Search engine Google has announced it will offer consumers the chance to download and print classic novels free of charge.
Google is to make available PDF files of classic books
The move comes a day after New York-based Spiralfrog unveiled plans to launch a free legal music downloads service.
Spiralfrog's offer has the backing of the world's biggest music group, Vivendi Universal.
Free books, free music - is entertainment becoming just one big giveaway?
It's not quite as simple as that. Google's Books Library project and Spiralfrog's free music offer are two very different proposals with different aims in mind.
In Google's case, the idea is to offer books that are out of copyright, with authors who are long dead.
Two examples given are Dante's Inferno, which dates from the 14th Century, and Aesop's Fables, which go back as far as the 6th century BC.
These are works that are firmly in the public domain - and no-one's intellectual property rights are being infringed by their online publication. In the case of Aesop, it is not even certain that he ever existed.
Books by modern authors whose works are still subject to copyright will not be available through the Google service.
Copyright laws vary from country to country, but in general, written works by authors who have been dead for more than 70 years are no longer protected.
Fair enough for books, but what about free music?
Anyone who wanted to do for recorded music what Google is doing for books would soon become entangled in a complex web of international restrictions.
Under EU copyright law, music recordings are copyrighted for 50 years. After that, they are in the public domain and can be freely copied, as has already happened to Elvis Presley's earliest records.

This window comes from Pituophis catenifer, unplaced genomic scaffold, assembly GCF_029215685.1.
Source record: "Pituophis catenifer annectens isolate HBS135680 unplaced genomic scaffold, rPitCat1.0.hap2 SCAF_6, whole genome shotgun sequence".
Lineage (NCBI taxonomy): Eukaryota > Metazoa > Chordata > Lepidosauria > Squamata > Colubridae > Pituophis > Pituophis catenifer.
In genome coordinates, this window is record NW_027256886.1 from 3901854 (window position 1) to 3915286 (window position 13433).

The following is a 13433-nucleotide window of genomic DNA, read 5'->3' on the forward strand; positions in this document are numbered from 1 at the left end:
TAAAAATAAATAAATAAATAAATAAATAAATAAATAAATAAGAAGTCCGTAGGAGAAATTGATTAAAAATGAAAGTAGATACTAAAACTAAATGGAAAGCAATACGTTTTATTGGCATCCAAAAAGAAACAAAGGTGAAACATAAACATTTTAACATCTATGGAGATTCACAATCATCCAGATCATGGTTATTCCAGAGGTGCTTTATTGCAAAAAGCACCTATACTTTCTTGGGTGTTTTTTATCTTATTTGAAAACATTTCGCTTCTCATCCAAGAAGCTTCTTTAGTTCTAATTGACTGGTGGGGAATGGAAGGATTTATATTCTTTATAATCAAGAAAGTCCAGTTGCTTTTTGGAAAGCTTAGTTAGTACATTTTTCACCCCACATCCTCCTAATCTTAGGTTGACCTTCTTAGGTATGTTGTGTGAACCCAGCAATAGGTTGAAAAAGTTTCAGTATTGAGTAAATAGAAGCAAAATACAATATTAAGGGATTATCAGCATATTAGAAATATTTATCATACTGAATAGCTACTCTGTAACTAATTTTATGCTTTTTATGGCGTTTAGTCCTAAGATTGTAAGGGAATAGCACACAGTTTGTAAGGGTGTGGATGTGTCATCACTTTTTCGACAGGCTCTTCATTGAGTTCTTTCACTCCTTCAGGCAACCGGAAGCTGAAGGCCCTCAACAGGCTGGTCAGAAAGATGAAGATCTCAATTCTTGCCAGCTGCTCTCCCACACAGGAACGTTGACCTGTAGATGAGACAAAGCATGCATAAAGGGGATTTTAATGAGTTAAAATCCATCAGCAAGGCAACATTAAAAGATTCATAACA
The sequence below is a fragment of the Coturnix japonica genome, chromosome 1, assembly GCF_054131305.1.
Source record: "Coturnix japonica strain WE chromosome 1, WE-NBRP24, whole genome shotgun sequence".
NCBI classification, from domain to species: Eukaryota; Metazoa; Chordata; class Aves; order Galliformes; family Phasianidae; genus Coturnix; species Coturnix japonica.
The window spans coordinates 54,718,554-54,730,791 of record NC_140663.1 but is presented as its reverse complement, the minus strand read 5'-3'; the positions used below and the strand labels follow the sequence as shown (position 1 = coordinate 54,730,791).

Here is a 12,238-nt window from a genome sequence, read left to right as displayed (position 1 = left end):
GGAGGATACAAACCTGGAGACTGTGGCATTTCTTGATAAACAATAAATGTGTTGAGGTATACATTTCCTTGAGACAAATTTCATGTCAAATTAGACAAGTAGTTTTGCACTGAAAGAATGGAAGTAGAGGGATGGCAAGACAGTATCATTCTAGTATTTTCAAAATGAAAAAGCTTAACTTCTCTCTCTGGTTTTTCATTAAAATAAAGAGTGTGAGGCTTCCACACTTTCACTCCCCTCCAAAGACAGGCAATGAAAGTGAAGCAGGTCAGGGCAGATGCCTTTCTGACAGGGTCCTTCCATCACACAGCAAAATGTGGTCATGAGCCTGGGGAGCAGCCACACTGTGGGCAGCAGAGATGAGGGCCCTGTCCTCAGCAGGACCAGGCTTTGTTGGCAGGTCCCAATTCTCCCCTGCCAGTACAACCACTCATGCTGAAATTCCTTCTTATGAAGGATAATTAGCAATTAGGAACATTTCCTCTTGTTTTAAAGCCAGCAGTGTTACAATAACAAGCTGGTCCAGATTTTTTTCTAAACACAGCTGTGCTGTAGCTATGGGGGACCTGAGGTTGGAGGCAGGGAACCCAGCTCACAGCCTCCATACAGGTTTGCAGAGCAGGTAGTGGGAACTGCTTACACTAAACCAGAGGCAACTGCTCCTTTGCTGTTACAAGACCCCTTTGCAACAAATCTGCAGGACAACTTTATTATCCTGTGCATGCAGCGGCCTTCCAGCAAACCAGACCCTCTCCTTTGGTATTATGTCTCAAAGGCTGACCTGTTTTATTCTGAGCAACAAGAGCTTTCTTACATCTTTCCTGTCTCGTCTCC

But in the US, thanks to a series of overlapping federal and state laws, virtually all sound recordings are subject to legal protection until 2067.
It's probably just as well for US-based Spiralfrog that it has no intention of following the Google model.
Its plan is to license music legally from major record companies, paying all due royalties and behaving, in most respects, just like any other legal music download service.
The only difference is that whereas iTunes, Sony Connect and other online music stores charge per track, Spiralfrog will offer songs for free.
Spiralfrog believes that it can make money by subjecting its users to advertising instead of making them pay for the music - although whether this business model works or not will only become clear once the service is launched in December.
So what's the catch?
Well, some people are suspicious of Google's Books Library initiative, which is made possible by the collaboration of a number of universities in the UK and US.
They accuse the universities in question of "privatising" their libraries by linking up with a single digital provider - and Google of exploiting others' content to its financial advantage.
For its part, Google says its aim is to keep alive "backlist" and out-of-print books - not only by providing the full text of classic works, but also by putting more recent books into a searchable format that will make more people aware of their existence.
"How many users will find, and then buy, books they never could have discovered any other way? How many out-of-print and backlist titles will find new and renewed sales life?" argued Google's chief executive Eric Schmidt last year in defence of the wider project.
As for Spiralfrog, many potential users are likely to be deterred by the fact that, like other legal download sites, it will be offering music in Microsoft's WMA format, with full Digital Rights Management (DRM) protection.
Music downloaded illegally or "ripped" by users from their own CDs tends to come in the form of more versatile MP3 files - and people who already shun other legal download sites because of that format mismatch will not find Spiralfrog any more to their liking.